Hulu channeled their inner Beyoncé as the streaming service dropped their Fyre Fraud documentary on Monday (Jan. 14) out of the blue. Detailing the now-infamous Fyre Festival, the 96-minute long film features interviews with 28-year-old festival creator Billy McFarland about the events that led him to a six-year jail sentence for wire fraud, plus talks with festival-goers and artists who were slated to perform.
Hulu's Fyre Fraud can be seen as a chess move in the streaming wars, closely following Netflix's latest trailer for its own doc, Fyre: The Greatest Party That Never Happened, premiering this Friday, Jan. 18.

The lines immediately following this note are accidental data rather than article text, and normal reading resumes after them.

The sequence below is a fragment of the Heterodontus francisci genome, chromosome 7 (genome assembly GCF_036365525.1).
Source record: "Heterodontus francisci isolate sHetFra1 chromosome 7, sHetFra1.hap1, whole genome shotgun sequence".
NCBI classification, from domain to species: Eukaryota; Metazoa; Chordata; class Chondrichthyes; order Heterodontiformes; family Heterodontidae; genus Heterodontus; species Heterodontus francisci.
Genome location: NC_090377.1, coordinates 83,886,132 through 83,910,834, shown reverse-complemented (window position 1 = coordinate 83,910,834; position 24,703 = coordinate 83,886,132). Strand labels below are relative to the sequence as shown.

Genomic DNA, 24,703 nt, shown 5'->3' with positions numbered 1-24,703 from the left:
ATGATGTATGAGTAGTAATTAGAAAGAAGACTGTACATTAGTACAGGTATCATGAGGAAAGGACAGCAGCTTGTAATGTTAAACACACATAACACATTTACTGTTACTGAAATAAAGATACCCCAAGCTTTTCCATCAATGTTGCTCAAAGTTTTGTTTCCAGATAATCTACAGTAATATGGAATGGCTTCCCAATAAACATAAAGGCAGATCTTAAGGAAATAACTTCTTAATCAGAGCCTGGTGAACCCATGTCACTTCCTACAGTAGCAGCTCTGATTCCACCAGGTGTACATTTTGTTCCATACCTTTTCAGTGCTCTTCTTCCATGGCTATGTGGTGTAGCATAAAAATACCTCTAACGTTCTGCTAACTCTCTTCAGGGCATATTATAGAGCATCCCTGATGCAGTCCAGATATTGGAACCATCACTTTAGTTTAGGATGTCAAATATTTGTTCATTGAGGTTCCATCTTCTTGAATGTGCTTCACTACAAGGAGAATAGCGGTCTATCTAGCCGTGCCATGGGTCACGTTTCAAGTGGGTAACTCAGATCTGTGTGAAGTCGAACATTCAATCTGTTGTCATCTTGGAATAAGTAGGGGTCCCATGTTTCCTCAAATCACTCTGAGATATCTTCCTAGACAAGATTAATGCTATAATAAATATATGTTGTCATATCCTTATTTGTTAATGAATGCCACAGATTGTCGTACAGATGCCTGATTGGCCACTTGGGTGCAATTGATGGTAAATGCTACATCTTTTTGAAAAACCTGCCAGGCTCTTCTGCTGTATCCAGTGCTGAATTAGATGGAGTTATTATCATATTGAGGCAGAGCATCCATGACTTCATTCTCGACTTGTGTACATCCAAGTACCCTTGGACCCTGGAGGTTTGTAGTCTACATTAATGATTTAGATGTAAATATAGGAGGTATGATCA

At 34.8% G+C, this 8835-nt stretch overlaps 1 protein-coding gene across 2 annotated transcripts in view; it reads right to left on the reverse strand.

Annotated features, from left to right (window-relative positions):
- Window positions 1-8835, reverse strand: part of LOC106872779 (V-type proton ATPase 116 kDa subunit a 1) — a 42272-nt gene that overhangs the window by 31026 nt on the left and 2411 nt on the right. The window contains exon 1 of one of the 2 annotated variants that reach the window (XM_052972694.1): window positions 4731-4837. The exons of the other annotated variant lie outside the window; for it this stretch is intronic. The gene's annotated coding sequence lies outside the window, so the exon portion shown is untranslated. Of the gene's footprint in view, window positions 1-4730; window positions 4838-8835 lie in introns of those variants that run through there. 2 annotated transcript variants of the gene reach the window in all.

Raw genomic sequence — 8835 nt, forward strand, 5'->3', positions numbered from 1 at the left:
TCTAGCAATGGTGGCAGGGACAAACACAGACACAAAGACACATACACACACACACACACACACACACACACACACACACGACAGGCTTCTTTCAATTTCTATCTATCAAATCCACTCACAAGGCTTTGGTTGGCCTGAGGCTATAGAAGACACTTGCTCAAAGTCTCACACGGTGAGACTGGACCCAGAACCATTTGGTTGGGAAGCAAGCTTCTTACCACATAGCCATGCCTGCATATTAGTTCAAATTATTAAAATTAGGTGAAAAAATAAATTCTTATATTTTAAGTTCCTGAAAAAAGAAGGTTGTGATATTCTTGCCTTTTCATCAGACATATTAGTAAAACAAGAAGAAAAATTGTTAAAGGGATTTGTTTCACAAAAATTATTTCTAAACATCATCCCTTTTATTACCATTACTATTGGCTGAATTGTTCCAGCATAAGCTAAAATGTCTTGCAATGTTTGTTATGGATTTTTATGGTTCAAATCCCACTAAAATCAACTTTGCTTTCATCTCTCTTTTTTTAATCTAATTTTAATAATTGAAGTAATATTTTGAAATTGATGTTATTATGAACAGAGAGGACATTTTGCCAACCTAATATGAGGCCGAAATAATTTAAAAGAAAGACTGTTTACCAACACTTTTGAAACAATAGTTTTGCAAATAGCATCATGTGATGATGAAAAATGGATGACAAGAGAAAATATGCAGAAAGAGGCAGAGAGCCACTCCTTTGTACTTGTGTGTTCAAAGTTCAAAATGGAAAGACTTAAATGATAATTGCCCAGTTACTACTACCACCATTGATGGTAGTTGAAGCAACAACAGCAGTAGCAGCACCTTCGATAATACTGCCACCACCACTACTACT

In a statement, Emmy-nominated Fyre Fraud directors Jenner Furst and Julia Willoughby Nason describe their work, created and distributed in partnership with Cinemart, Billboard, and Mic, as a "cautionary tale for a generation."
"Billy McFarland offers us a window into the mind of a con artist, the insidious charm of the fraudster and how they can capture our imaginations, our investment, and our votes in the age of Trump," the release reads. "Our aim was to set the stage for a strange journey into the moral abyss of our digital age, going beyond the meme to show an ecosystem of enablers, driven by profit and willing to look the other way, for their own gain."